Armstrong quoted Gary Wheeler, spokesperson for MOECC, as saying the volume of water used is not uncommon for a large industrial plant.
A public consultation was held for the application between Feb. 11 and Mar. 15 of 2015, but no comments were received by the ministry and the permit was issued Sept. 11.
Yet there is a mounting, albeit probably too late, clamour about Great Lakes water being allowed to go to Waukesha, some complaining that the public was not allowed input.
Coun. Steve Butland, during debate on the issue that resulted in council voting unanimously to have Mayor Christian Provenzano write a letter of protest to the International Joint Commission, said he discovered in researching the subject that Nestle Canada removes 3.6 million litres of water a day for bottling from an aquifer at Aberfoyle, a community near Guelph.
But I see throwing Nestles Canada into the Waukesha situation as a red herring, since the water-taking at Aberfoyle is from an aquifer far from the Great Lakes.
I see it as a separate issue but one that warrants discussion because of the $3.71 price for a million gallons not only enjoyed by Nestle but by several other bottled-water companies in Ontario.
U.S. Reps. Candice Miller, R-Harrison Township, and Debbie Dingell, D-Dearborn, in a joint statement after the governors’ approval, expressed strong disagreement with the decision.
“There is nothing more instinctively wrong to the people of Michigan than to allow for the diversion of the precious, finite resource our magnificent lakes provide,” they stated.
But Snyder said, “It’s easy to say no and just walk away. I think it’s more appropriate to say yes with conditions, because it’s a better answer for the Great Lakes.”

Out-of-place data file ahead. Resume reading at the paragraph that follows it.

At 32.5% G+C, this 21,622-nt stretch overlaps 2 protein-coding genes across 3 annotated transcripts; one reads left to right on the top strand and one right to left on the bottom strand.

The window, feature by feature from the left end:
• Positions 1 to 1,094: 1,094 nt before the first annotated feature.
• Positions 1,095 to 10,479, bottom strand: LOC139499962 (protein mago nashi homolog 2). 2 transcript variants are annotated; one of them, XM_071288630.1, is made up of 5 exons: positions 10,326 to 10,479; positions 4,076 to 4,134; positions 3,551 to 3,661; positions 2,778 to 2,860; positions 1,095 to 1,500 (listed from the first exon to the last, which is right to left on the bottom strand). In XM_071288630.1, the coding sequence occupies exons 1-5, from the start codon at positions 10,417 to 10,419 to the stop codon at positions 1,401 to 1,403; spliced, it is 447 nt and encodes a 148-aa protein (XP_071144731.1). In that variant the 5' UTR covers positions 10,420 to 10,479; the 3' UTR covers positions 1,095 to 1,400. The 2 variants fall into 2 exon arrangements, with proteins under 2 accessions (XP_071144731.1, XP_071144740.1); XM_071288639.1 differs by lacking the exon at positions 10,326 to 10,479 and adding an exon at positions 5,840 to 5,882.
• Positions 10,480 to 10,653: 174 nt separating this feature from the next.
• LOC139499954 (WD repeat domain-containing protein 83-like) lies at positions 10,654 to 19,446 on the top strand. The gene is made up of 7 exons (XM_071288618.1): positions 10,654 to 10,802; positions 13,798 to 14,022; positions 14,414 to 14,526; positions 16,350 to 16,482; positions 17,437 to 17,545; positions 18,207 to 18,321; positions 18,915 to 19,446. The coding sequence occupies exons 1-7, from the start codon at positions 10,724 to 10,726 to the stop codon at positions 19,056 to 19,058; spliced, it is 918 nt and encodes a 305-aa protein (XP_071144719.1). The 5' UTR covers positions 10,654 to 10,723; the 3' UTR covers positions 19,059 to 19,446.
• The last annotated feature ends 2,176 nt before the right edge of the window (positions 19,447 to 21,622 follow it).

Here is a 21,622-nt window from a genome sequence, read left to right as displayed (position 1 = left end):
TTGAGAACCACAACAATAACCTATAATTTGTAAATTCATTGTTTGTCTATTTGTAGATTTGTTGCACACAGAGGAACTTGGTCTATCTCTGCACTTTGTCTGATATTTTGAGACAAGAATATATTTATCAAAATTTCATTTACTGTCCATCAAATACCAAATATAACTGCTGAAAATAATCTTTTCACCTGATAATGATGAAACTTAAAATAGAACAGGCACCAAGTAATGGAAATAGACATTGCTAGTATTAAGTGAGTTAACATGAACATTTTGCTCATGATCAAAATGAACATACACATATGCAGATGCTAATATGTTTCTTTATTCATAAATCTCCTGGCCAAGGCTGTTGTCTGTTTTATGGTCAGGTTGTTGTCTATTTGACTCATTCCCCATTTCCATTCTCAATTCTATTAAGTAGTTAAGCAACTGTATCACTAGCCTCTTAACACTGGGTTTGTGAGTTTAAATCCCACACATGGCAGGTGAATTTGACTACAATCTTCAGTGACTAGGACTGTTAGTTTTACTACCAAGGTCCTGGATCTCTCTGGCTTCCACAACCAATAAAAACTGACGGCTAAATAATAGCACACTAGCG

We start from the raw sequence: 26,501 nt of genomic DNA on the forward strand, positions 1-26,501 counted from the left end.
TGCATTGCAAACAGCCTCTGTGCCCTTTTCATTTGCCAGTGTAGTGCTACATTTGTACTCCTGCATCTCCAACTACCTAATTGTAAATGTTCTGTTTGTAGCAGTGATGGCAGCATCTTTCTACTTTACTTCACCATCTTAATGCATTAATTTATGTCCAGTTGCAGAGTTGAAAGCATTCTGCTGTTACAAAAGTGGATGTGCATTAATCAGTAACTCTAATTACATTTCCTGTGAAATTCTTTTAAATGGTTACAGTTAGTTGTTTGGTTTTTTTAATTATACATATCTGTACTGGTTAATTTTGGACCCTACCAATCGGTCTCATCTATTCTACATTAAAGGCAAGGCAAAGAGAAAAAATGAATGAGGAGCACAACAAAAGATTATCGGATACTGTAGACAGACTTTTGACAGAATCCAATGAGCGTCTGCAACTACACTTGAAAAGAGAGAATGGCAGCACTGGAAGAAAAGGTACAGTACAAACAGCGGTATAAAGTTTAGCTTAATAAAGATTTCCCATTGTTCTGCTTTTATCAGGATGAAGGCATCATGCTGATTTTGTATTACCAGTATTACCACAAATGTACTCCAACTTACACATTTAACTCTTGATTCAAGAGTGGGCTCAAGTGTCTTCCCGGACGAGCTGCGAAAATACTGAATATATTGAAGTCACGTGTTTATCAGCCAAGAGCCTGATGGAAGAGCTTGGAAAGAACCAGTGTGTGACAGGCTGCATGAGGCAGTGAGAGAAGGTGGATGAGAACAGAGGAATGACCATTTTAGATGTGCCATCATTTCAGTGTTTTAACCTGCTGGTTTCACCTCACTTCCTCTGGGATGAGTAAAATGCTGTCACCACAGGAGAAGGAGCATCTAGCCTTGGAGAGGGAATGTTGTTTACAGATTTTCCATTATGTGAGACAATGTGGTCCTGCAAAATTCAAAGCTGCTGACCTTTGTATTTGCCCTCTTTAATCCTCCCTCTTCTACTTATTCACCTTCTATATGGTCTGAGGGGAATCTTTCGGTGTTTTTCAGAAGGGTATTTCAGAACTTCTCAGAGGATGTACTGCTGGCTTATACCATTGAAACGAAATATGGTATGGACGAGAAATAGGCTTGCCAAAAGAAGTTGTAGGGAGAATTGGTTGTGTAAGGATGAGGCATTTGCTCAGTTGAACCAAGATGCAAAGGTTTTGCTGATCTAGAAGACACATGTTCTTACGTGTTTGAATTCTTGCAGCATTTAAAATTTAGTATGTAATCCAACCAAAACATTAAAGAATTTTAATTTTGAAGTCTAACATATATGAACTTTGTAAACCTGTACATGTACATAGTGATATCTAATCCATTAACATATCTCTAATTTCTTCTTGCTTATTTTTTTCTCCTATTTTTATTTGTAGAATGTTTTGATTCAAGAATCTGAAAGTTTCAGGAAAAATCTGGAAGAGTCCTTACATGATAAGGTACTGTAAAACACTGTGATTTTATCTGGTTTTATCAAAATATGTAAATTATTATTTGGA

And it should be noted some environmental groups are now backing off.
Marc Smith, policy director for the environmental nonprofit National Wildlife Federation’s Great Lakes Regional Center, told Matheny that while Waukesha’s initial application did not meet compact requirements, the work by technical staffs from the Great Lake states and the city has brought about a better pact.
Smith said he is not concerned about the ruling setting a precedent that sends many more basin-straddling communities with water problems looking toward the Great Lakes. He cited the large cost Waukesha is paying for infrastructure, estimated at more than $200 million, as well as the hoops the city was forced to jump through in the compact deliberation process.
Jennifer Caddick, spokeswoman for the nonprofit Alliance for the Great Lakes, said her group is encouraged by the additional conditions placed on Waukesha’s request.
“Enforcement is definitely the beginning of the next phase,” she said.
Not only can individual Great Lakes governors challenge Wisconsin or Waukesha failing to abide by the terms of the withdrawal, but impacted groups or individuals can also raise a challenge – a fisherman on the Root River in Racine, Wis., which will be used to return treated water from Waukesha to Lake Michigan, could raise concerns if that process somehow impacts the fishery, Smith said.
To boil this down, I guess I come at in the same way I do with regard to foreign aid. Where many claim we should look after our own first, I see us all, worldwide, as human beings and as such we should do as much as we can for the unfortunate everywhere.
So after researching the issue at hand I cannot find fault with the governors approving Waukesha’s request for 8.2 million gallons of Great Lakes water a day, especially so since the agreement demands that the water taken will be returned after treatment and there is the added bonus in that Waukesha groundwater that previously flowed to the Mississippi will now remain in the Great Lakes Basin.
Doug Millroy can be reached at firstname.lastname@example.org.